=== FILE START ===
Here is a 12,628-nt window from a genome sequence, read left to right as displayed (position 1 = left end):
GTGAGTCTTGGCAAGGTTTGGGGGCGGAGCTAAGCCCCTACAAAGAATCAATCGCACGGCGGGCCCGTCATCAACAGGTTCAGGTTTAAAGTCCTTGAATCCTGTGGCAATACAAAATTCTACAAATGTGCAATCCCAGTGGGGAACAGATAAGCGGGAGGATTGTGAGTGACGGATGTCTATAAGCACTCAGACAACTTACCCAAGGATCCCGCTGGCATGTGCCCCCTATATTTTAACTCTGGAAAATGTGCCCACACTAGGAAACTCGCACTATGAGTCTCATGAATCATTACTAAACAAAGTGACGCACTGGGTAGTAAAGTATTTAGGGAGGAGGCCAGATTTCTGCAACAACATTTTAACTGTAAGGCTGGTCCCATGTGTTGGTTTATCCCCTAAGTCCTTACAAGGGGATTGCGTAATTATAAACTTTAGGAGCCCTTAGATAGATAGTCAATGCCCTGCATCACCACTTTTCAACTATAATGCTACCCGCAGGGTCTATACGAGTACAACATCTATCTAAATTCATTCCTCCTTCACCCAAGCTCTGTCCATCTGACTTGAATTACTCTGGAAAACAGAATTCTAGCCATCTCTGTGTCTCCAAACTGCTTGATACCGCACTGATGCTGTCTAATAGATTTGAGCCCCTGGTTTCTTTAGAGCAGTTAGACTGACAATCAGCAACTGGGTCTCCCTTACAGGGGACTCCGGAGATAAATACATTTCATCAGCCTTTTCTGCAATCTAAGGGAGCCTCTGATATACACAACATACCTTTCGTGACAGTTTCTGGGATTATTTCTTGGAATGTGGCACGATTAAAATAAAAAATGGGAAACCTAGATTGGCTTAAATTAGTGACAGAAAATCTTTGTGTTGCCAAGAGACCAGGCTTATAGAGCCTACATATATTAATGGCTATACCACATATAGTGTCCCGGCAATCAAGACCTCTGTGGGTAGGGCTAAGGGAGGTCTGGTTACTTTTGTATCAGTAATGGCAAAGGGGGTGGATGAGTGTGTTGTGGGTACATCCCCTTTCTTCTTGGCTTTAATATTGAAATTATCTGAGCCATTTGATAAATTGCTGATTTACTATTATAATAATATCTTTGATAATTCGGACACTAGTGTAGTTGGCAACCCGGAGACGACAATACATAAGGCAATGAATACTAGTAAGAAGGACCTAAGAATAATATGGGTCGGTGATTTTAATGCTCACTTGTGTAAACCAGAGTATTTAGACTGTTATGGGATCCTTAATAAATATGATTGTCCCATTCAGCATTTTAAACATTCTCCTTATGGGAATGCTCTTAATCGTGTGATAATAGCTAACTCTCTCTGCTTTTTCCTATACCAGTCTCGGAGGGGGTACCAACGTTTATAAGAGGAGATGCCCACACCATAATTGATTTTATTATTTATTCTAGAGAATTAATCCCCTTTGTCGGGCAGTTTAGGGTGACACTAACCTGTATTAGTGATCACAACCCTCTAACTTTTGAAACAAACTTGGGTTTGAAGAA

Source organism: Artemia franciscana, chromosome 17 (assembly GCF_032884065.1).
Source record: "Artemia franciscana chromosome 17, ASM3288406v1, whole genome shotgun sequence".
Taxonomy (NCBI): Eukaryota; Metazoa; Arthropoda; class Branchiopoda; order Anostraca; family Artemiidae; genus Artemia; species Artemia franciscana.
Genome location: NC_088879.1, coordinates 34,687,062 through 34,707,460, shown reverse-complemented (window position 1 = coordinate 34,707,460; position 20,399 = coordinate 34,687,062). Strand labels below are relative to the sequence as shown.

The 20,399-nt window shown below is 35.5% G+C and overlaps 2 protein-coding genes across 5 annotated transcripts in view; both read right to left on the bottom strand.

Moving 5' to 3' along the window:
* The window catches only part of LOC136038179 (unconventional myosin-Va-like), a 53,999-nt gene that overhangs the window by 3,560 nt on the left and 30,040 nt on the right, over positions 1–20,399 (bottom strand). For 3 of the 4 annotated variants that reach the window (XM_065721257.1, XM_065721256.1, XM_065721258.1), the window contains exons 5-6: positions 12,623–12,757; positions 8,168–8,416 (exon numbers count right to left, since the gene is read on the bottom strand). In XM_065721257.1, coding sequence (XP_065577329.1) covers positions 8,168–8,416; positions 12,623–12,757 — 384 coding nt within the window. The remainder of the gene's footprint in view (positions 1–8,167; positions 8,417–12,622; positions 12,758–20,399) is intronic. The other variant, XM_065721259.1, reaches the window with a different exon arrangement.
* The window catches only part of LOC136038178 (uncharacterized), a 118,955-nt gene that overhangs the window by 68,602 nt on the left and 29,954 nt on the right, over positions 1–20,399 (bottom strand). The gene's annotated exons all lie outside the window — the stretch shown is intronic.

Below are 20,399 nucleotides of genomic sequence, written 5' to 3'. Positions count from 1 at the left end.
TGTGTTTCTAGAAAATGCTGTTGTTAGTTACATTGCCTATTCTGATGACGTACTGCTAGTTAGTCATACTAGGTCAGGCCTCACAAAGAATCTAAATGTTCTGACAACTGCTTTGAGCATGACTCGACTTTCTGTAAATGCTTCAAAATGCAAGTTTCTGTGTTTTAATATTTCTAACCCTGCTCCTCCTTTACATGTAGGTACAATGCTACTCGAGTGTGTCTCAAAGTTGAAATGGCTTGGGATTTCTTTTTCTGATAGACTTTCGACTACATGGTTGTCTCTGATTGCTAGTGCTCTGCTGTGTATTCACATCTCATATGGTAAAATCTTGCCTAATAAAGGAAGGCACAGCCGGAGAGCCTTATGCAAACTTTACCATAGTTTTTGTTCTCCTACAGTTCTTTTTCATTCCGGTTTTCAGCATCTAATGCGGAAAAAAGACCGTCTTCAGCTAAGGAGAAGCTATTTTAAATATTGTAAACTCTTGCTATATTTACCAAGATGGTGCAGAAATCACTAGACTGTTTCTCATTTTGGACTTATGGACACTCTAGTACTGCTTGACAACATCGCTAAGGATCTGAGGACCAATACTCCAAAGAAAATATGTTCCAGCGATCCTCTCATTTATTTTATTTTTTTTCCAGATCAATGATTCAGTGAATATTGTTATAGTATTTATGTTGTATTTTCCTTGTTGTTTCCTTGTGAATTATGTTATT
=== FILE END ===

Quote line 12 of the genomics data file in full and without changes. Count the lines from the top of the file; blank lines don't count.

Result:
TGTGTTTCTAGAAAATGCTGTTGTTAGTTACATTGCCTATTCTGATGACGTACTGCTAGTTAGTCATACTAGGTCAGGCCTCACAAAGAATCTAAATGTTCTGACAACTGCTTTGAGCATGACTCGACTTTCTGTAAATGCTTCAAAATGCAAGTTTCTGTGTTTTAATATTTCTAACCCTGCTCCTCCTTTACATGTAGGTACAATGCTACTCGAGTGTGTCTCAAAGTTGAAATGGCTTGGGATTTCTTTTTCTGATAGACTTTCGACTACATGGTTGTCTCTGATTGCTAGTGCTCTGCTGTGTATTCACATCTCATATGGTAAAATCTTGCCTAATAAAGGAAGGCACAGCCGGAGAGCCTTATGCAAACTTTACCATAGTTTTTGTTCTCCTACAGTTCTTTTTCATTCCGGTTTTCAGCATCTAATGCGGAAAAAAGACCGTCTTCAGCTAAGGAGAAGCTATTTTAAATATTGTAAACTCTTGCTATATTTACCAAGATGGTGCAGAAATCACTAGACTGTTTCTCATTTTGGACTTATGGACACTCTAGTACTGCTTGACAACATCGCTAAGGATCTGAGGACCAATACTCCAAAGAAAATATGTTCCAGCGATCCTCTCATTTATTTTATTTTTTTTCCAGATCAATGATTCAGTGAATATTGTTATAGTATTTATGTTGTATTTTCCTTGTTGTTTCCTTGTGAATTATGTTATT